Funeral Industry: SECRET… Something You Tell to One Person at a Time
How easy it is to sit in the local coffee shop with another staff member and talk about the day. How easy it is to share a laugh, forgetting that you are in a public place BUT that lady pallbearer WAS a sight in those FOUR INCH spikes as she maneuvered the goose poop on the way to the graveside. How are you to know the person behind you is her next door neighbour? How easy it is to forget that the man at the next table could be the next person deciding which funeral home to use.
It is not easy to maintain confidences and still remain human within the parameters of the funeral profession. It is human nature to share experiences and if the listener is intent and you are in a corner at a party it is tempting to tell the story that you are being pressed to share. In the office setting, sidestepping leading questions it is even trickier ? especially when asked by peripheral family members that you may have served in other situations. ? ?Is Auntie going to be buried wearing that big diamond ring that actually belongs to our mother?? How easy it is to say ?yes? and ignite a powder keg rather than referring the question to the family member who asked you to put it on. Maybe not confidences, but sensitive situations lurk within most everything we are requested to do.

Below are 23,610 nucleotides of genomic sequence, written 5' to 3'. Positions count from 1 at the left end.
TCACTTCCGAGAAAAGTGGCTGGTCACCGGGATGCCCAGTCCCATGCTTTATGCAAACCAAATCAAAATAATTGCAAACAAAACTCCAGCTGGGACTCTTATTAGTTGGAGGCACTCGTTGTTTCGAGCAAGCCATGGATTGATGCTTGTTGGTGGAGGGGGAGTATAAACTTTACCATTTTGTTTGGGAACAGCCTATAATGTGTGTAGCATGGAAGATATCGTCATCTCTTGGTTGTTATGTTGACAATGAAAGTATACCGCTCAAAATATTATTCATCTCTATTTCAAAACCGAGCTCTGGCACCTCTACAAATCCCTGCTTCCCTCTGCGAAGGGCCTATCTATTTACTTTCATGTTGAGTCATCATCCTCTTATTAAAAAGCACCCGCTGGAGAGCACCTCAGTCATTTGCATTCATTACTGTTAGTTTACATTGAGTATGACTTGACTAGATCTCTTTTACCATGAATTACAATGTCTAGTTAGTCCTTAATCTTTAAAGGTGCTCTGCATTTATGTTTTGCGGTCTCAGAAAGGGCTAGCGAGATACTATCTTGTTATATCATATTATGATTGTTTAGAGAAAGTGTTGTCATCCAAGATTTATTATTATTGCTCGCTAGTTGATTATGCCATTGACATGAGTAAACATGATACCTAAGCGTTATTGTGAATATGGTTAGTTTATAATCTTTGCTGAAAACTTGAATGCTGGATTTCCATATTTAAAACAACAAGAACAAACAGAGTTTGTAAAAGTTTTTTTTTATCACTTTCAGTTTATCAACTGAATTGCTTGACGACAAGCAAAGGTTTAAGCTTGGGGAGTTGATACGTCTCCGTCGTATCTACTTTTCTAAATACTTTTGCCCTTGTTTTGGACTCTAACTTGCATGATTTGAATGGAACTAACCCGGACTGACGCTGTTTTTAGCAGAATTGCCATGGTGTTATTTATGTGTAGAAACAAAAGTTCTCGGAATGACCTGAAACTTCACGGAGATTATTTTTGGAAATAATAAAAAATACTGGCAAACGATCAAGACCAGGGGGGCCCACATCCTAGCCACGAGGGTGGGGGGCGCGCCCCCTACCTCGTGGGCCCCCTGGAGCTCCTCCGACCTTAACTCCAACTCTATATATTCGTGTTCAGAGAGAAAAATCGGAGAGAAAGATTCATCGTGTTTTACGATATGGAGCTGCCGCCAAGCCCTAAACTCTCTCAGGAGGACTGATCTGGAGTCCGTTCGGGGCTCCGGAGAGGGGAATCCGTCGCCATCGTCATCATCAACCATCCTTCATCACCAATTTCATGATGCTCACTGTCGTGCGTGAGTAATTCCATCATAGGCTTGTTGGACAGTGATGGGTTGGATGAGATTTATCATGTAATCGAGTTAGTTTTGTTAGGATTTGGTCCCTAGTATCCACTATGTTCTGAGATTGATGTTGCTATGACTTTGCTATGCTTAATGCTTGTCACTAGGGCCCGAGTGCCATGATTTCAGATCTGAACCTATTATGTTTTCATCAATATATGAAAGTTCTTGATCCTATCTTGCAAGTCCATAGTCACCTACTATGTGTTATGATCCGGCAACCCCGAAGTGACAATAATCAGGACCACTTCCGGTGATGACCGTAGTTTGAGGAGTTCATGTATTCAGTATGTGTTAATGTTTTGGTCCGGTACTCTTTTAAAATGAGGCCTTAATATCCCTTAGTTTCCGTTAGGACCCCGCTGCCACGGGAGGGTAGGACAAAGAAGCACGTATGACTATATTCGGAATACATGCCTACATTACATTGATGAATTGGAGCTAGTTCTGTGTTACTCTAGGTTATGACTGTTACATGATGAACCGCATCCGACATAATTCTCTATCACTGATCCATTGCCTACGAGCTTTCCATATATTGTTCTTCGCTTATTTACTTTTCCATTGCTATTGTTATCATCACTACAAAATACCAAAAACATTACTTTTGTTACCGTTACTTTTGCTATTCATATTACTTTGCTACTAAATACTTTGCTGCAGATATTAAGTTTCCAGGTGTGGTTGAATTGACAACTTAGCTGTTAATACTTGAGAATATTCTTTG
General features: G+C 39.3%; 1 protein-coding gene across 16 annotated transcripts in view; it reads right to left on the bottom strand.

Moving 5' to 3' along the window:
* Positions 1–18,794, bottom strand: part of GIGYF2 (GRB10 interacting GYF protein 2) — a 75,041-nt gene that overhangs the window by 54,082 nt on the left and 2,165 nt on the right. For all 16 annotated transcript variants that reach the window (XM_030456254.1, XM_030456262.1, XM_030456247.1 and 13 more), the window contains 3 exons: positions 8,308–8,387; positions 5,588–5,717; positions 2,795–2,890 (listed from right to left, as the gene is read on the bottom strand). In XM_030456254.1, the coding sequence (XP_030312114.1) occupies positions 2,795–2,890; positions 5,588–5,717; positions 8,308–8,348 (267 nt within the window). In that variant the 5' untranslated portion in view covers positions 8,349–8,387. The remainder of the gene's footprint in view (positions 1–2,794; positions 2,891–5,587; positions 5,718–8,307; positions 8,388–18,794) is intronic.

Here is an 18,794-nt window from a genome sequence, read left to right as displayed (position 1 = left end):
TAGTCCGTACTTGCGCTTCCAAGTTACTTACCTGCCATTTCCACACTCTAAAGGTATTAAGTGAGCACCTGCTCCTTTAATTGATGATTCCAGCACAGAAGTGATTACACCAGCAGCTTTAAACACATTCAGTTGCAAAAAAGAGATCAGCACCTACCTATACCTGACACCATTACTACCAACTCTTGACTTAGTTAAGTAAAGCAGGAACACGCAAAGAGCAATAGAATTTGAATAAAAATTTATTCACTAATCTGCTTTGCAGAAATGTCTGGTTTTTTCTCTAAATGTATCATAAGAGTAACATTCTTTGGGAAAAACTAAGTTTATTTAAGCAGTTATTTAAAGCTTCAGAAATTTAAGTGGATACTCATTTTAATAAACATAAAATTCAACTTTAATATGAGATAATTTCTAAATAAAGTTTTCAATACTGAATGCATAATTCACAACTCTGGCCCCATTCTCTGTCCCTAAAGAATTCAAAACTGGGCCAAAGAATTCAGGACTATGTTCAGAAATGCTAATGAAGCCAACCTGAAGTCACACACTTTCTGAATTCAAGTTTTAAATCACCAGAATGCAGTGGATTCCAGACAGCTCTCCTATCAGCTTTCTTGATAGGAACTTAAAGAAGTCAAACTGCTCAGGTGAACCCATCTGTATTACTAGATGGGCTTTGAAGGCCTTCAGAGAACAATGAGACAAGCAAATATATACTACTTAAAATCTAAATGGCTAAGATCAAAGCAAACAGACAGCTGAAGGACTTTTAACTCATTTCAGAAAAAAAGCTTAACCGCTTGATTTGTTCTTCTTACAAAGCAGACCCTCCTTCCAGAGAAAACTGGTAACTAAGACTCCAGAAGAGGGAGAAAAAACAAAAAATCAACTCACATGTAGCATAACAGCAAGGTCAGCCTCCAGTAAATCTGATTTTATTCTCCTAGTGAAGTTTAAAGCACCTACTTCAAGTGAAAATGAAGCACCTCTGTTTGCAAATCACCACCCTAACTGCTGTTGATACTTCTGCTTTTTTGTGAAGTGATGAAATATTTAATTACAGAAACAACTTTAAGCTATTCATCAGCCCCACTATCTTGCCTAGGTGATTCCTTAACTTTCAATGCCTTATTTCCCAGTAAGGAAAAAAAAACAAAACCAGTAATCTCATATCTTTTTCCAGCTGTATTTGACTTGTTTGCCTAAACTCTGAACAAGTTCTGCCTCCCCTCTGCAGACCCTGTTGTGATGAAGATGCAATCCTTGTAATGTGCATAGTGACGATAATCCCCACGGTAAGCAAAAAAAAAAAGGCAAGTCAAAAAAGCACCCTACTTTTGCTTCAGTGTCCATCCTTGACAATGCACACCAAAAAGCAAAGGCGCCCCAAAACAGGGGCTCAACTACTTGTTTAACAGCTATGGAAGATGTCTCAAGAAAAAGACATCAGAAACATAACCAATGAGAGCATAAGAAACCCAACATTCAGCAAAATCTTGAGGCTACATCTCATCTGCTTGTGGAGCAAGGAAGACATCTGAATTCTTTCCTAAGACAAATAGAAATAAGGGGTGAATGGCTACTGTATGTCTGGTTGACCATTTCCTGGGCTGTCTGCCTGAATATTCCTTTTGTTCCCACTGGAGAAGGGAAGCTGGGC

I can?t begin to list the confidences I have been party to as funeral professional, but I CAN list the number of times on one hand that I have ever broken one. For any who are surprised that I have broken a confidence, I must plead extenuating circumstances but I have never broken a confidence with anyone outside a family unit. I have permission to share the following story.
While dressing a lady entrusted to my care, I noticed something unusual about a very old ? but very elegant ? long skirt I was to use. The lady had set aside her burial clothes decades ago. Over the years the garment had become moth eaten and I detected large bulges in the material. Upon inspection the reason for the bulging was apparent. Without opening any seams, it was apparent that the slip contained large sums of cash. I felt duty bound to share with the executor. I made a decision and called the family ? breaking the confidence of a ?voice from the grave?. How thankful they were that I did. Upon inspection, we found over $180,000.00 in uncirculated 1947 to 1945 bills of all denominations including over ninety-seven one thousand dollar bills. They had wondered for years about the proceeds from the cash sale of a property in the fifties? they suspected a gambling problem. An eccentric streak had allowed the lady to live ? and die ? in devastating poverty. The family was thankful for my call. My decision to break that ?confidence from the grave? was the right one under the circumstances.
Remember to honor the secrets you are entrusted to keep. Strive to maintain that confidences that you are party to. Your reputation ? and your own peace of mind is at stake.
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